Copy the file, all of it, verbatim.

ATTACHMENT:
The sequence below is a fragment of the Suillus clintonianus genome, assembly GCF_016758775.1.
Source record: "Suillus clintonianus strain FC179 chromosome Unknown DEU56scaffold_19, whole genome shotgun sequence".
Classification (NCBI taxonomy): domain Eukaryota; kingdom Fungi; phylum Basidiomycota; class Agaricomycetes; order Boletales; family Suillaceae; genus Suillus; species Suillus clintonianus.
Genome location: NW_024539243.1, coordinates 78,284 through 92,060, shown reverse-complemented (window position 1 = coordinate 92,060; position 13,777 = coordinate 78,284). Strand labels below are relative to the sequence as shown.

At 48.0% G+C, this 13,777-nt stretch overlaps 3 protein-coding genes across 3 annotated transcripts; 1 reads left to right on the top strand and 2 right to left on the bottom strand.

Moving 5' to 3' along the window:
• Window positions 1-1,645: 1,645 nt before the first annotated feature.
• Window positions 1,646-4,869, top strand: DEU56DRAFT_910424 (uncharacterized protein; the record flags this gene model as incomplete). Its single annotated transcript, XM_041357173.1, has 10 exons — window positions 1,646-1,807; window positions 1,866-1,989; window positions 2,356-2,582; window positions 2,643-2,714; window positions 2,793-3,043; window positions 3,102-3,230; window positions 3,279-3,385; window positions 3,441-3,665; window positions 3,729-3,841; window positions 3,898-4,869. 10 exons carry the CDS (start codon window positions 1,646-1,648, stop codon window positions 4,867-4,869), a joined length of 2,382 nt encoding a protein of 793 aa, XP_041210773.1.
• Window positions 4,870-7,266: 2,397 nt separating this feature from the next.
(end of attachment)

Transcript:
The sequence below is a fragment of the Suillus clintonianus genome, assembly GCF_016758775.1.
Source record: "Suillus clintonianus strain FC179 chromosome Unknown DEU56scaffold_19, whole genome shotgun sequence".
Classification (NCBI taxonomy): domain Eukaryota; kingdom Fungi; phylum Basidiomycota; class Agaricomycetes; order Boletales; family Suillaceae; genus Suillus; species Suillus clintonianus.
Genome location: NW_024539243.1, coordinates 78,284 through 92,060, shown reverse-complemented (window position 1 = coordinate 92,060; position 13,777 = coordinate 78,284). Strand labels below are relative to the sequence as shown.

At 48.0% G+C, this 13,777-nt stretch overlaps 3 protein-coding genes across 3 annotated transcripts; 1 reads left to right on the top strand and 2 right to left on the bottom strand.

Moving 5' to 3' along the window:
• Window positions 1-1,645: 1,645 nt before the first annotated feature.
• Window positions 1,646-4,869, top strand: DEU56DRAFT_910424 (uncharacterized protein; the record flags this gene model as incomplete). Its single annotated transcript, XM_041357173.1, has 10 exons — window positions 1,646-1,807; window positions 1,866-1,989; window positions 2,356-2,582; window positions 2,643-2,714; window positions 2,793-3,043; window positions 3,102-3,230; window positions 3,279-3,385; window positions 3,441-3,665; window positions 3,729-3,841; window positions 3,898-4,869. 10 exons carry the CDS (start codon window positions 1,646-1,648, stop codon window positions 4,867-4,869), a joined length of 2,382 nt encoding a protein of 793 aa, XP_041210773.1.
• Window positions 4,870-7,266: 2,397 nt separating this feature from the next.